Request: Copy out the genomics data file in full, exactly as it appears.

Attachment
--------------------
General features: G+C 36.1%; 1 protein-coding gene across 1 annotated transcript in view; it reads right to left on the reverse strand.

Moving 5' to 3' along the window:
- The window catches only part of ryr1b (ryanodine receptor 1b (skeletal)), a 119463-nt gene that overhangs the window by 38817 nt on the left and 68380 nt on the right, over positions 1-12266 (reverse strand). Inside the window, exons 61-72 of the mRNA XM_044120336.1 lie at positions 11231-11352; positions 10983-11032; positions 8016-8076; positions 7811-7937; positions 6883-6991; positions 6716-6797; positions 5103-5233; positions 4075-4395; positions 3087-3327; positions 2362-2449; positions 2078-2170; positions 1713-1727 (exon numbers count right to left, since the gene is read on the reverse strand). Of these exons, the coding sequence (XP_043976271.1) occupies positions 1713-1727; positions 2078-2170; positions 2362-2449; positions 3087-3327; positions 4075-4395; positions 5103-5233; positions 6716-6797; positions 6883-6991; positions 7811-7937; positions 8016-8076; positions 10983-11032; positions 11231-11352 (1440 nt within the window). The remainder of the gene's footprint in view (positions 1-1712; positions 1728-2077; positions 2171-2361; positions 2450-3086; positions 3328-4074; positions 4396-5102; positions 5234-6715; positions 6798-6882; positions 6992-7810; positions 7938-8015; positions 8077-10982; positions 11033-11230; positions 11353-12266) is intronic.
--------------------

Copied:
General features: G+C 36.1%; 1 protein-coding gene across 1 annotated transcript in view; it reads right to left on the reverse strand.

Moving 5' to 3' along the window:
- The window catches only part of ryr1b (ryanodine receptor 1b (skeletal)), a 119463-nt gene that overhangs the window by 38817 nt on the left and 68380 nt on the right, over positions 1-12266 (reverse strand). Inside the window, exons 61-72 of the mRNA XM_044120336.1 lie at positions 11231-11352; positions 10983-11032; positions 8016-8076; positions 7811-7937; positions 6883-6991; positions 6716-6797; positions 5103-5233; positions 4075-4395; positions 3087-3327; positions 2362-2449; positions 2078-2170; positions 1713-1727 (exon numbers count right to left, since the gene is read on the reverse strand). Of these exons, the coding sequence (XP_043976271.1) occupies positions 1713-1727; positions 2078-2170; positions 2362-2449; positions 3087-3327; positions 4075-4395; positions 5103-5233; positions 6716-6797; positions 6883-6991; positions 7811-7937; positions 8016-8076; positions 10983-11032; positions 11231-11352 (1440 nt within the window). The remainder of the gene's footprint in view (positions 1-1712; positions 1728-2077; positions 2171-2361; positions 2450-3086; positions 3328-4074; positions 4396-5102; positions 5234-6715; positions 6798-6882; positions 6992-7810; positions 7938-8015; positions 8077-10982; positions 11033-11230; positions 11353-12266) is intronic.